Geneva to hold public hearing on potential cannabis sales
Geneva will hold a public hearing to ask residents if the city should allow recreational cannabis sales when a new state law takes effect Jan. 1.
During Monday's committee of the whole meeting, the city council backed Mayor Kevin Burn's suggestion to send the matter to the planning and zoning commission for a hearing.
In the meantime, officials agreed to impose the allowable 3% tax if cannabis sales are approved.
Burns said Monday's meeting was designed to generate ideas and give the board direction.
During the lively discussion, aldermen and residents differed on whether the city should "opt out" or "opt in."
Projected annual tax revenue could range from $50,000 to $500,000, City Administrator Stephanie Dawkins said.
"It's anybody's guess," she said.
Beyond the revenue, the discussion centered around how the decision will affect Geneva's character.
"Would the committee agree we're not going to really have any impact on consumption of this product?" Alderman Mike Clements asked. "What are we really debating? Are we debating the morality?"
Alderman Mike Bruno agreed.
"If you want to make a moral point," he said, "it would be hypocritical to not make that same point on nicotine."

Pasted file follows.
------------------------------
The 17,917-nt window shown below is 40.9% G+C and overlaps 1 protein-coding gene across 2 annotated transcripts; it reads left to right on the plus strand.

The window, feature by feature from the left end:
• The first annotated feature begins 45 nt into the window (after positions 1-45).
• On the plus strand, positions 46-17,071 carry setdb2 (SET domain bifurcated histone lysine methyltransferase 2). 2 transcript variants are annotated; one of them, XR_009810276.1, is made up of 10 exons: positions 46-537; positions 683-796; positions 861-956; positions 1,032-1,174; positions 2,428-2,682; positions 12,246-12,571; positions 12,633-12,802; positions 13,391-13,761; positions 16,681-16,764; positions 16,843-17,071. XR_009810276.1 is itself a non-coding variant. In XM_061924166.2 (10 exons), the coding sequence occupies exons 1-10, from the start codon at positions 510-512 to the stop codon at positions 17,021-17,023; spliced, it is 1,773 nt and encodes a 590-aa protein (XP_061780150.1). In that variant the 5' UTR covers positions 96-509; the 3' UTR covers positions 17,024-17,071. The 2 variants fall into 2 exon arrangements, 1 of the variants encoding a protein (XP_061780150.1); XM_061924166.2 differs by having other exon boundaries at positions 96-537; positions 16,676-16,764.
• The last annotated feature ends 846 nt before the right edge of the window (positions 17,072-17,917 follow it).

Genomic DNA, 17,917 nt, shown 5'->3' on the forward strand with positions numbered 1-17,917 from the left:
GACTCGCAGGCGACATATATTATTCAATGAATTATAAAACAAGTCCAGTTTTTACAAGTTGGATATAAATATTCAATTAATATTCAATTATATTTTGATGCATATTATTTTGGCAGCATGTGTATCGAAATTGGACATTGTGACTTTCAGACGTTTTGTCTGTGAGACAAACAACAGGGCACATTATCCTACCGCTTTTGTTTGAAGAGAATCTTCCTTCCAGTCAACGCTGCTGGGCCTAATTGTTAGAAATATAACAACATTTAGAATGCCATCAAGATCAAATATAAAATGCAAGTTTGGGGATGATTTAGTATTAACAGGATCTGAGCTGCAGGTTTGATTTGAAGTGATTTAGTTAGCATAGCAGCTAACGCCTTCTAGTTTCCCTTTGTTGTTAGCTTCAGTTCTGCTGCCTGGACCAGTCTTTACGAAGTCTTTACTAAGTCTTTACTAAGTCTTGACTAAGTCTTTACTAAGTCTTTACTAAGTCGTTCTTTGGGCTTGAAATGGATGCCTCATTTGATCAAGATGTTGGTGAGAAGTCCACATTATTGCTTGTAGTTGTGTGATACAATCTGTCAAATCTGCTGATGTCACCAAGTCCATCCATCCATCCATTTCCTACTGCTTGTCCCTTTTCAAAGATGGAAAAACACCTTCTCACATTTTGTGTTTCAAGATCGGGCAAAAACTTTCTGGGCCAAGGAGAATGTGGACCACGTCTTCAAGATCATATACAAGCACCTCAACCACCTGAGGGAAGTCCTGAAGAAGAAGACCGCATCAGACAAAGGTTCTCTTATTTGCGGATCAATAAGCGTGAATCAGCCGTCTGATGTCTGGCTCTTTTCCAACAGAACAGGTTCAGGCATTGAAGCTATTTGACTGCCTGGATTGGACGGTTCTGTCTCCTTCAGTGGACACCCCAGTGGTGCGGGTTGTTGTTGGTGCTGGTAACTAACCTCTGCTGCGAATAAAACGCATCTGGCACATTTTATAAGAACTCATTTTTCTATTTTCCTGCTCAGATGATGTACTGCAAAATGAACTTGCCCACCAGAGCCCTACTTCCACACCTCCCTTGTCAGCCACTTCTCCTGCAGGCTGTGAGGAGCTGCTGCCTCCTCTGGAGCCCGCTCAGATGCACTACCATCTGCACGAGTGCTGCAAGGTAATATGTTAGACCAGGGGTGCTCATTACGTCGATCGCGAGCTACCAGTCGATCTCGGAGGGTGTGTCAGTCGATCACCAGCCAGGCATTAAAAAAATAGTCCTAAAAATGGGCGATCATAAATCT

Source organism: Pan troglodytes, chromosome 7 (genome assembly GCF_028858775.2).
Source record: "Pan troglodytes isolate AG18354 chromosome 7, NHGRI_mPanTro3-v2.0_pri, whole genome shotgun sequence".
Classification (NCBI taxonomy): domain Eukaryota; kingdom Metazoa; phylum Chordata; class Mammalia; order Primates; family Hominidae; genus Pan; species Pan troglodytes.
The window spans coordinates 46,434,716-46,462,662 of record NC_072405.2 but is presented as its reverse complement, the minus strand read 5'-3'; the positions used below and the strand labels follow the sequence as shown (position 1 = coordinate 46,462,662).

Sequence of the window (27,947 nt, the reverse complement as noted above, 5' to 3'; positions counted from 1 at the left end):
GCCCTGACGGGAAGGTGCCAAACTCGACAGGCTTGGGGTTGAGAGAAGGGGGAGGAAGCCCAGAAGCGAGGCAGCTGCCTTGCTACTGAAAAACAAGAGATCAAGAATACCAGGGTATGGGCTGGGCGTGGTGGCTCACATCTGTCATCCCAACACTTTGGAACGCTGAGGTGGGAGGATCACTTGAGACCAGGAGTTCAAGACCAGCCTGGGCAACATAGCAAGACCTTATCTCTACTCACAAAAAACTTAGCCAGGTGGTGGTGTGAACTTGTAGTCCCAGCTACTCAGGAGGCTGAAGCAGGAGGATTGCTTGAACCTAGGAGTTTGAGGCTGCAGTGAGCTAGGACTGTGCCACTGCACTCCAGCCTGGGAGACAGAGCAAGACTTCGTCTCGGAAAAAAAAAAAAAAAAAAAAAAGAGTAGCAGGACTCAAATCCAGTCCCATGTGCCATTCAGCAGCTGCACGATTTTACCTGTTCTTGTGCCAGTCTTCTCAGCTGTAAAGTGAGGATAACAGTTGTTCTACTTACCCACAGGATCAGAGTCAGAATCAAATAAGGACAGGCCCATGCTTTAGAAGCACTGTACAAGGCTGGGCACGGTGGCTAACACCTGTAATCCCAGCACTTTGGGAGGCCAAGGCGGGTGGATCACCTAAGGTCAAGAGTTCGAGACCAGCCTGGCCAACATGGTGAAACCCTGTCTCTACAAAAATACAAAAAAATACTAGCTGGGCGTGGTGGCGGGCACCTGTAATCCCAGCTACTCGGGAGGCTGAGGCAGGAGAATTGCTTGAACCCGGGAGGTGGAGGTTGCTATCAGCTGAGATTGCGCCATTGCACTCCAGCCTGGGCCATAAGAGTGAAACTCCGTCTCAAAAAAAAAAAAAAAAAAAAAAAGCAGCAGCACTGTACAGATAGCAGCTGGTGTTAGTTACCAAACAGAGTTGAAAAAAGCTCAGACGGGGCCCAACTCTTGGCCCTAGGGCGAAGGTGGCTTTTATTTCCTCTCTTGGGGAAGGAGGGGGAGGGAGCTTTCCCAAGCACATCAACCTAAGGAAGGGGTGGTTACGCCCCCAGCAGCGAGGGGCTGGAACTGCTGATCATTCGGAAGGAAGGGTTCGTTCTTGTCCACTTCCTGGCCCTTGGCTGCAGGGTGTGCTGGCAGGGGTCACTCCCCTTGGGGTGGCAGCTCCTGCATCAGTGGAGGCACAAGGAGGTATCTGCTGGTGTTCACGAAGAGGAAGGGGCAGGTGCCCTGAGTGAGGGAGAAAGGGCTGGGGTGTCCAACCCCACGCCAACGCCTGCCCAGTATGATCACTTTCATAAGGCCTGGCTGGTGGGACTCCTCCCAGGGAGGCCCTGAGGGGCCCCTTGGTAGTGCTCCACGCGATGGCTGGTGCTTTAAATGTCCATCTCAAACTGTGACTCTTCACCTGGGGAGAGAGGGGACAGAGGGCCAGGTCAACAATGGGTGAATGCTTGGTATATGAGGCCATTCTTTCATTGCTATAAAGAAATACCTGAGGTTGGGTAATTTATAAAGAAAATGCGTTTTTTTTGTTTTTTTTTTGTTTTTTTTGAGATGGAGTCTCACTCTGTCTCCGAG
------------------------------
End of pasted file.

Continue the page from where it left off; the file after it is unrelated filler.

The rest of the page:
Alderman Craig Maladra said the issue is whether the sale of marijuana is consistent with the city's image.
"What does it do for Geneva?" he asked. Approval could enhance revenue but "it also positions us as a community that puts revenue ahead of the social aspect of what we're approving."
Some aldermen urged a "wait and see" approach.
"What's the rush?" Maladra said.
Alderman Jeanne McGowan said she favors allowing cannabis sales now because the city can't assume licenses will be available down the road.
In addition to increased revenue, she said, cannabis shops would address issues Geneva has with empty space and vacant buildings.
"We should take advantage of the opportunity," she said.
That opportunity would give visitors "a reason to come to Geneva and enjoy our offerings," Economic Development Director Cathleen Tymoszenko said.
"(Distribution centers) wouldn't take away from Geneva's reputation at all," McGowan said.
Some audience members urged the council to oppose centers in the city.
"I'm here on behalf of the children," Geneva resident Debbie Kanarowski said.
But others wanted the city to allow distribution.
"It seems silly we wouldn't take advantage of this opportunity," resident Lauren Byron said.